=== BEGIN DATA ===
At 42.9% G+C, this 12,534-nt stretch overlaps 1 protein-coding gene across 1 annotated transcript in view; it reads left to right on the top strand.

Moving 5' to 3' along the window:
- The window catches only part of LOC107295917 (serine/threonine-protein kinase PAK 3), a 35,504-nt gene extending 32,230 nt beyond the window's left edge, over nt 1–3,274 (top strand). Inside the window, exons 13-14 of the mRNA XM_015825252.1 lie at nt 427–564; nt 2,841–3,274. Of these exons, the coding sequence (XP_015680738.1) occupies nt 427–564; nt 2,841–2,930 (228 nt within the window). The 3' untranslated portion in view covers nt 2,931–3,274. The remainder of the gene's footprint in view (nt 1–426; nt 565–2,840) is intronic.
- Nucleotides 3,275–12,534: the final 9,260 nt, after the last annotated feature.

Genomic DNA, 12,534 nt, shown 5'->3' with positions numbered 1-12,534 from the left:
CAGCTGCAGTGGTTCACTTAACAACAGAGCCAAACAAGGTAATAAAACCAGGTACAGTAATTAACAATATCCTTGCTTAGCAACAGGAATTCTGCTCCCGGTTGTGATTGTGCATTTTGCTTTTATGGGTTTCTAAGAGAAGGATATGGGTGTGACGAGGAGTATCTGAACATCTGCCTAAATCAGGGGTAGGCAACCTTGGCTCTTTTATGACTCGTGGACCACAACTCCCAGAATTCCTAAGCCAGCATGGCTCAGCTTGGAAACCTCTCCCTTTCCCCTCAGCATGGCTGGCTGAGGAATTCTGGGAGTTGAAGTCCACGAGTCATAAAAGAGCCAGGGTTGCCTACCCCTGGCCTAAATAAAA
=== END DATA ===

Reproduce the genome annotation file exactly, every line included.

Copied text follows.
At 42.9% G+C, this 12,534-nt stretch overlaps 1 protein-coding gene across 1 annotated transcript in view; it reads left to right on the top strand.

Moving 5' to 3' along the window:
- The window catches only part of LOC107295917 (serine/threonine-protein kinase PAK 3), a 35,504-nt gene extending 32,230 nt beyond the window's left edge, over nt 1–3,274 (top strand). Inside the window, exons 13-14 of the mRNA XM_015825252.1 lie at nt 427–564; nt 2,841–3,274. Of these exons, the coding sequence (XP_015680738.1) occupies nt 427–564; nt 2,841–2,930 (228 nt within the window). The 3' untranslated portion in view covers nt 2,931–3,274. The remainder of the gene's footprint in view (nt 1–426; nt 565–2,840) is intronic.
- Nucleotides 3,275–12,534: the final 9,260 nt, after the last annotated feature.

Genomic DNA, 12,534 nt, shown 5'->3' with positions numbered 1-12,534 from the left:
CAGCTGCAGTGGTTCACTTAACAACAGAGCCAAACAAGGTAATAAAACCAGGTACAGTAATTAACAATATCCTTGCTTAGCAACAGGAATTCTGCTCCCGGTTGTGATTGTGCATTTTGCTTTTATGGGTTTCTAAGAGAAGGATATGGGTGTGACGAGGAGTATCTGAACATCTGCCTAAATCAGGGGTAGGCAACCTTGGCTCTTTTATGACTCGTGGACCACAACTCCCAGAATTCCTAAGCCAGCATGGCTCAGCTTGGAAACCTCTCCCTTTCCCCTCAGCATGGCTGGCTGAGGAATTCTGGGAGTTGAAGTCCACGAGTCATAAAAGAGCCAGGGTTGCCTACCCCTGGCCTAAATAAAA